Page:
Dennis Wideman’s 20-game suspension was upheld by the NHL on Wednesday, but the manner in which Wideman’s argument was discredited reveals an unsettling bias from the league.
To the surprise of no one other than perhaps Dennis Wideman himself, the NHL upheld the 20-game suspension it had handed to the Calgary Flames defenseman for the vicious cross-check he delivered to the back of linesman Don Henderson.
In fact, he might have caught a break when Gary Bettman chose not to extend the penalty even further. Because in reading Bettman’s 23-page summation, it's clear the commissioner had no time for Wideman’s concussion-theory defense.
But that’s something for which both he and the NHLPA should have been prepared. After all, accepting that head trauma may have affected Wideman's actions could have an impact on the league's defense in the ongoing class-action concussion lawsuit. And Bettman's not in the business of providing ammunition to the enemy.
It's hard to separate one case from the other when reading Bettman's report, particularly in the gleeful way he dismissed the testimony of two experts hired by the NHLPA who suggested that Wideman was in “a confused state” and thus not responsible for his actions. Bettman belittled their input as “speculative, at times contradictory, lack[ing] support and ... wholly insufficient to rebut the clear and convincing evidence provided by the video footage of the incident.
“The hypothesis that Mr. Wideman lacked ‘situational awareness’ strains common sense beyond the point of credibility,” Bettman said.
If Bettman had simply said Wideman's argument was unsupported by the evidence, that would be a reasonable finding. But to trash it the way he did reveals an obvious and unsettling bias.
Look, I'm not suggesting that Wideman deserves the free pass the NHLPA sought, or even that his sentence should have been reduced. Henderson was assaulted, that's a plain fact. And he and his brothers in stripes deserve the full support and protection from the league that the 20-game suspension suggests.
But for Bettman to state that the player's actions couldn't in any way be attributed to the effects of a head shot is ludicrous. In fact, the possibility that Wideman’s wires were crossed after taking a hit from Miikka Salmomaki of the Predators is about the only way to make sense of a completely senseless act.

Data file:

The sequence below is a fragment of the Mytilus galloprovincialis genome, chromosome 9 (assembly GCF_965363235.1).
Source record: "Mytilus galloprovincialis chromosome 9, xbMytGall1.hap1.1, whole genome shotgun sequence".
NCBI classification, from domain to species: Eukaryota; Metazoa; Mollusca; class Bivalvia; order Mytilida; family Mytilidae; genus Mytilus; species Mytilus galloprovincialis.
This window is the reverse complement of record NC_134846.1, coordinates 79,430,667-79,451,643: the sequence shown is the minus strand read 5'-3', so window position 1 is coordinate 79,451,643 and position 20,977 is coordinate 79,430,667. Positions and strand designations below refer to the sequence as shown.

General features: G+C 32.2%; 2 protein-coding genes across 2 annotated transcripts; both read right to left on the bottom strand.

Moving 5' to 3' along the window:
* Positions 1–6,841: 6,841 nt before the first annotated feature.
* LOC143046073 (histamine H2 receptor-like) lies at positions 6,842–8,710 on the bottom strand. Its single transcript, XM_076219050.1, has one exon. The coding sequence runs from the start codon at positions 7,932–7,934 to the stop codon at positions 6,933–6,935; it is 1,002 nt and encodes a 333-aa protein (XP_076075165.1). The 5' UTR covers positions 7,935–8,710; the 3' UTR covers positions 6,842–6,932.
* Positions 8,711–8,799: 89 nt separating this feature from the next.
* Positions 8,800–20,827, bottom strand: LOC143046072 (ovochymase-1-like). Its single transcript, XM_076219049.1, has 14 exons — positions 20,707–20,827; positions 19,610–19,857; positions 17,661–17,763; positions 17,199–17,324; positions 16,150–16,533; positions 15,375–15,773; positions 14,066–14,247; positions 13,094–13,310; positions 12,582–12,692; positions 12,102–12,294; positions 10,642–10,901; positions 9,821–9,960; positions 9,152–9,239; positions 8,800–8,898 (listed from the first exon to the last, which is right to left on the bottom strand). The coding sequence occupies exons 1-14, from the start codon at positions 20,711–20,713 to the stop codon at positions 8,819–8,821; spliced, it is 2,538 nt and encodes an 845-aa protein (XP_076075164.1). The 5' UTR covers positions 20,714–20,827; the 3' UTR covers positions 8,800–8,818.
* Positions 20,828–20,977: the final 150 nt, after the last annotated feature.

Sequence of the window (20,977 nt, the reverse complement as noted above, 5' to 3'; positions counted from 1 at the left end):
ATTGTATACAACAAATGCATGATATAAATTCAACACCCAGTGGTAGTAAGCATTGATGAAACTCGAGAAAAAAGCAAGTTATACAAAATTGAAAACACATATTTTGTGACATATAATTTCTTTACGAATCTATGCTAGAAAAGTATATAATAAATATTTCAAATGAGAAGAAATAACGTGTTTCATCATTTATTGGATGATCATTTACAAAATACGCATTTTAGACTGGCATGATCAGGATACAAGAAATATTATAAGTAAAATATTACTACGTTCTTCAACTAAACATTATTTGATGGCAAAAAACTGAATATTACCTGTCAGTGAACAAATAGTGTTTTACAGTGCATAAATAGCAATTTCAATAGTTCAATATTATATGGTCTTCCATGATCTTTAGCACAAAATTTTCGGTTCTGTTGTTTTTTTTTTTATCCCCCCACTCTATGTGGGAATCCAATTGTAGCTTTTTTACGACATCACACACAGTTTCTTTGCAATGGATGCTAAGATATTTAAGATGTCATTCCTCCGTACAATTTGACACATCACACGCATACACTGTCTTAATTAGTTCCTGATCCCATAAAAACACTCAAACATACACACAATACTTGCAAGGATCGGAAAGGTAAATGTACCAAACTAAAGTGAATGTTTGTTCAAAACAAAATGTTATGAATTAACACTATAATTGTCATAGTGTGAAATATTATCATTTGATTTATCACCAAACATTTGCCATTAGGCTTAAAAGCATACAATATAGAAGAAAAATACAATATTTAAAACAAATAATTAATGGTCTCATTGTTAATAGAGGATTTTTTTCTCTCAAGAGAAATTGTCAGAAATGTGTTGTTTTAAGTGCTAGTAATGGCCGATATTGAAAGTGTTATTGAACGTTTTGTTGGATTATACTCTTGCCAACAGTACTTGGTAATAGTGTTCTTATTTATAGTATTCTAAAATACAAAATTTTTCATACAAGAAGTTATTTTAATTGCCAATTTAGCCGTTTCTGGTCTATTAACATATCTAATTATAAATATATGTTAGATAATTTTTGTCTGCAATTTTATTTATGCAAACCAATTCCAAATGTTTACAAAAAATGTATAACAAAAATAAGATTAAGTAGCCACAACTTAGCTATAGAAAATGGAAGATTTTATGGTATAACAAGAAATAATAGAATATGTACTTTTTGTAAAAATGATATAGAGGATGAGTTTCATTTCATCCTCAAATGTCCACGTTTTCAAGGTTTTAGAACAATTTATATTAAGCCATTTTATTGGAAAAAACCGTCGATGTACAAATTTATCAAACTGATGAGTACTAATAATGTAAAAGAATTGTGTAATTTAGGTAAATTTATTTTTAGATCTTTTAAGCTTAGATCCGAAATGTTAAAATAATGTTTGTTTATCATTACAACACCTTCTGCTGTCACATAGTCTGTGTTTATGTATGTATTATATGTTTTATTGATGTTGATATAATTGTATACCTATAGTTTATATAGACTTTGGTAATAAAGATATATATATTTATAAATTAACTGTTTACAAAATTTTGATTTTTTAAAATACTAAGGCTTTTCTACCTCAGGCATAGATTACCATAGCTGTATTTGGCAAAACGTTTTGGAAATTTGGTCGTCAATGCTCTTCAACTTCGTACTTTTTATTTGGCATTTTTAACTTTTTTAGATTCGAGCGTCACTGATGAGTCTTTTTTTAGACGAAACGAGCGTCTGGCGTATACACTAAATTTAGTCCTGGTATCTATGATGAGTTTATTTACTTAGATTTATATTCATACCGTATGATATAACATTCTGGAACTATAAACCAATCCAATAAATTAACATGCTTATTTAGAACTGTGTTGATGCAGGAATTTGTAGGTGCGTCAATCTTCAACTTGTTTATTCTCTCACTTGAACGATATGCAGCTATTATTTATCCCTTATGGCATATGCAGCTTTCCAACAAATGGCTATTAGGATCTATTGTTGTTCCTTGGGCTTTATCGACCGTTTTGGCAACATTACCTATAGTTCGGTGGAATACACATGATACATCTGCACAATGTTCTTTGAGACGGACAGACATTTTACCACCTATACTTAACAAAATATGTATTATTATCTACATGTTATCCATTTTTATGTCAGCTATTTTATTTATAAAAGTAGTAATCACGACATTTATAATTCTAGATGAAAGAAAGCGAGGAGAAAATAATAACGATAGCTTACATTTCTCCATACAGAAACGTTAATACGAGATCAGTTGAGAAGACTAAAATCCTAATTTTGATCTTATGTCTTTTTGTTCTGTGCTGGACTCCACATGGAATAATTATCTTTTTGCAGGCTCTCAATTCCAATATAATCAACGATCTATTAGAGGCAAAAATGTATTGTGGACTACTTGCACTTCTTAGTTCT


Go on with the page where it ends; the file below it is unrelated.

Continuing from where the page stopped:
But that's a door Bettman couldn't open.
Have to wonder, though, how he reconciles his findings with his protection of the league's toothless concussion protocol.
“During the hearing, the NHLPA introduced evidence that the Calgary concussion spotter log shows a notation of ‘motor incoordination/balance’ problems and that the Player should have been removed from the game and evaluated pursuant to the NHL-NHLPA concussion protocol,” Bettman wrote. “I make no finding at this time on whether the Club violated the concussion protocol, a question that need not be decided here and that I reserve for another day.”
In other words, at least one league employee, using common sense, believed Wideman may have been concussed on the play. But the follow-up, or lack thereof, isn't pertinent here.
So Wideman is left with the option to plead his case one more time before an independent arbitrator, an action the NHLPA plans to set in motion. He might even catch a break there, although he did himself no favors by shifting blame to “the stupid refs and stupid media” in the wake of the incident.
That statement, captured in a text sent to a teammate and turned over at the request of the league, is a reminder that Wideman is no victim. But he didn't get a fair shake, either. And that's not a good look for the league.